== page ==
I remember it like it was yesterday. When I was in high school, I worked all summer to save up enough money to purchase a brand-new Sharp VCR from Wal-Mart. I remember how I felt when I finally walked into the store and laid down my hard-earned cash to make the purchase. I can still smell the fresh Styrofoam as I opened the box. I had zero regrets because it was worth the wait.

I also remember the times I’ve made impulsive purchases. Something would catch my eye that I wasn’t looking for (perhaps an infomercial??). After making the impulsive purchase, the product or service didn’t satisfy the same and guilt would eventually follow.

The Missing Word

There’s a word that’s missing from many of our vocabularies in America. That word is “No.” Saying “No” has become increasingly more difficult as we are now the most marketed to culture in the history of the world. That’s a fact. What’s more amazing is how much more effective (and less expensive) advertising is. The ads are more targeted now. They know what you want, or might want, based on your web and social media activity.

And what if you don’t have the money to make the purchase? No problem! It’s just 49 easy monthly payments of $1.99. Wait…what the heck did I purchase? A pair of running shoes?? And how much interest will I pay over these four years? Who cares…it’s just $1.99 a month. I can do it (although often the interest on an annual basis is anywhere from 39% – 400%). And no, that’s not a typo.

My old boss Dave Ramsey is often pleaded to by his listeners to run for public office. He responds with his classic shotgun laugh. But for fun, they came up with some slogans. One was, “Change…You’re Not Going to Like.” Another was simply, “No.” These were in reference to our government’s out of control spending habits.

Insert “No” Moving Forward

I read a time.com article just this morning regarding debt levels in America at every age group. The article opens with “Americans have fallen back in love with debt.” The statistics are staggering. We’ve exceeded debt levels prior to the Great Recession…just by a little. Below is from newyorkfed.org:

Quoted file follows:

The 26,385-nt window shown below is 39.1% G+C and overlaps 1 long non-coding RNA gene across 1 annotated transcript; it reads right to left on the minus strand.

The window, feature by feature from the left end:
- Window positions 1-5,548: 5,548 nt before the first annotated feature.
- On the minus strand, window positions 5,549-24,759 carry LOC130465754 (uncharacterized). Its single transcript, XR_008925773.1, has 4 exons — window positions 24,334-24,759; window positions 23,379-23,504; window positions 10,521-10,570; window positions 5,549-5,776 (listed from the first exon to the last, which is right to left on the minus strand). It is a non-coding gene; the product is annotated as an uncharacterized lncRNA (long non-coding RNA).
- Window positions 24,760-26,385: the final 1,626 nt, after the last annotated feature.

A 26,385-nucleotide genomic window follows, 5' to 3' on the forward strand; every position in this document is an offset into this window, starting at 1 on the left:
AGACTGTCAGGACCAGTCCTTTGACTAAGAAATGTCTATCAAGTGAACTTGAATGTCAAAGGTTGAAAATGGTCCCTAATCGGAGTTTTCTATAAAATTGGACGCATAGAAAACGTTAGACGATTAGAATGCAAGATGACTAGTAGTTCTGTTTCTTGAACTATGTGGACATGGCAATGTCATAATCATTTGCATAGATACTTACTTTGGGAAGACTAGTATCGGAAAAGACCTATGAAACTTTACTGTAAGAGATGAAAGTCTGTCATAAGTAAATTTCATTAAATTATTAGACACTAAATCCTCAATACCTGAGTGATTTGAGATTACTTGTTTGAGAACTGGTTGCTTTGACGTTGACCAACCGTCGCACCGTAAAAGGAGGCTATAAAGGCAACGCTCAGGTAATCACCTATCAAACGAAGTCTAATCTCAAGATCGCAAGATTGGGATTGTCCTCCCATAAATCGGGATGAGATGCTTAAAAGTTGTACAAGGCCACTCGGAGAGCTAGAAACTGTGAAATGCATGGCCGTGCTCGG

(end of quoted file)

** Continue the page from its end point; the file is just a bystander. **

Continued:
Aggregate household debt balances increased in the fourth quarter of 2017, for the 14th consecutive quarter, and are now $473 billion higher than the previous (2008: Q3) peak of $12.68 trillion. As of December 31, 2017, total household indebtedness was $13.15 trillion, a $193 billion (1.5 percent) increase from the third quarter of 2017. Overall household debt is now 17.9 percent above the 2013Q2 trough.

So how can we appropriately respond to this? Take a look at your budget and spending habits. Where do you see “No” inserted? Perhaps ridding yourself of credit cards would be a tremendous step. And what about that tax refund being applied to debt payoff or savings rather than a car down payment? Small steps like this go a long way.

Think about people from just a few generations ago. Could they finance a couch? Of course not. If they wanted a sofa, they were forced to save for it and delay pleasure. Today, we can stretch payments over five years. And no, I’m not buying the “Same as Cash” deals. It’s not the same as cash. Over 80% of these arrangements result in interest payments of up to 39% going back to day one. They win. You’re not beating the system. That’s why they keep on doing it and stretching out payments for even more years.

Saying “No” is healthy vocabulary. We need it in all areas of life. Prayerfully consider where you need to say “No.” Your freedom awaits.

Scott is the founder and a partner at Rivertree Financial Planning. Scott and his wife Helen currently reside in Jackson, MS with their three children Artur, Taylor, and Molly. They are members of Redeemer Church, PCA in Jackson.